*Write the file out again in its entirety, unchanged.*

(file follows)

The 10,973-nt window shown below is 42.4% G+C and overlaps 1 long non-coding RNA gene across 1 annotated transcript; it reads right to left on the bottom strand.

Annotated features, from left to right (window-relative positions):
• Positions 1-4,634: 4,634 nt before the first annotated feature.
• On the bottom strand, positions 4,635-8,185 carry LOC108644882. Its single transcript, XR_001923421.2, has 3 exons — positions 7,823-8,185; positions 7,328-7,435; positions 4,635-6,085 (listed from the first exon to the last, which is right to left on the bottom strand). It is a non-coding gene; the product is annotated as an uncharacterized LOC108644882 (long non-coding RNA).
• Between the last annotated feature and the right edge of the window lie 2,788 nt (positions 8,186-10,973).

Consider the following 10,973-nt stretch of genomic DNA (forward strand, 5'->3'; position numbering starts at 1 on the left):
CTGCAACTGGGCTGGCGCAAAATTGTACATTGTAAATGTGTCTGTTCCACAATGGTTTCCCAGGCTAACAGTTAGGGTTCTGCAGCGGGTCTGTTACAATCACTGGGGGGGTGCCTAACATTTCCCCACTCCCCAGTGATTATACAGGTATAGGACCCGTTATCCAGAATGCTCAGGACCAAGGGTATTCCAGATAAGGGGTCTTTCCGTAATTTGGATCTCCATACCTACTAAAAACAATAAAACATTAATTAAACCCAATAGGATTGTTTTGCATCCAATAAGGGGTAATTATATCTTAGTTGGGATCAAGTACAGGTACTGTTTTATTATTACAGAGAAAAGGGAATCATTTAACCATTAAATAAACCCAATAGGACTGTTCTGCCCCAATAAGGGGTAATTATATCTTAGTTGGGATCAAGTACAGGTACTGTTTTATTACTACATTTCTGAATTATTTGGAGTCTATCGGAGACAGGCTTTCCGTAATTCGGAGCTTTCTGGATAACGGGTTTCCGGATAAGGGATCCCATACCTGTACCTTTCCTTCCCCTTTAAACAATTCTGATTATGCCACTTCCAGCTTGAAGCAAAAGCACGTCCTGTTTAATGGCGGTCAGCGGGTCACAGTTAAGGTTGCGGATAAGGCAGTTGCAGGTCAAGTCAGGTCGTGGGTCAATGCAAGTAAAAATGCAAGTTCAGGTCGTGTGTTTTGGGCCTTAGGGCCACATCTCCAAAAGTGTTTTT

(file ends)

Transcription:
The 10,973-nt window shown below is 42.4% G+C and overlaps 1 long non-coding RNA gene across 1 annotated transcript; it reads right to left on the bottom strand.

Annotated features, from left to right (window-relative positions):
• Positions 1-4,634: 4,634 nt before the first annotated feature.
• On the bottom strand, positions 4,635-8,185 carry LOC108644882. Its single transcript, XR_001923421.2, has 3 exons — positions 7,823-8,185; positions 7,328-7,435; positions 4,635-6,085 (listed from the first exon to the last, which is right to left on the bottom strand). It is a non-coding gene; the product is annotated as an uncharacterized LOC108644882 (long non-coding RNA).
• Between the last annotated feature and the right edge of the window lie 2,788 nt (positions 8,186-10,973).

Consider the following 10,973-nt stretch of genomic DNA (forward strand, 5'->3'; position numbering starts at 1 on the left):
CTGCAACTGGGCTGGCGCAAAATTGTACATTGTAAATGTGTCTGTTCCACAATGGTTTCCCAGGCTAACAGTTAGGGTTCTGCAGCGGGTCTGTTACAATCACTGGGGGGGTGCCTAACATTTCCCCACTCCCCAGTGATTATACAGGTATAGGACCCGTTATCCAGAATGCTCAGGACCAAGGGTATTCCAGATAAGGGGTCTTTCCGTAATTTGGATCTCCATACCTACTAAAAACAATAAAACATTAATTAAACCCAATAGGATTGTTTTGCATCCAATAAGGGGTAATTATATCTTAGTTGGGATCAAGTACAGGTACTGTTTTATTATTACAGAGAAAAGGGAATCATTTAACCATTAAATAAACCCAATAGGACTGTTCTGCCCCAATAAGGGGTAATTATATCTTAGTTGGGATCAAGTACAGGTACTGTTTTATTACTACATTTCTGAATTATTTGGAGTCTATCGGAGACAGGCTTTCCGTAATTCGGAGCTTTCTGGATAACGGGTTTCCGGATAAGGGATCCCATACCTGTACCTTTCCTTCCCCTTTAAACAATTCTGATTATGCCACTTCCAGCTTGAAGCAAAAGCACGTCCTGTTTAATGGCGGTCAGCGGGTCACAGTTAAGGTTGCGGATAAGGCAGTTGCAGGTCAAGTCAGGTCGTGGGTCAATGCAAGTAAAAATGCAAGTTCAGGTCGTGTGTTTTGGGCCTTAGGGCCACATCTCCAAAAGTGTTTTT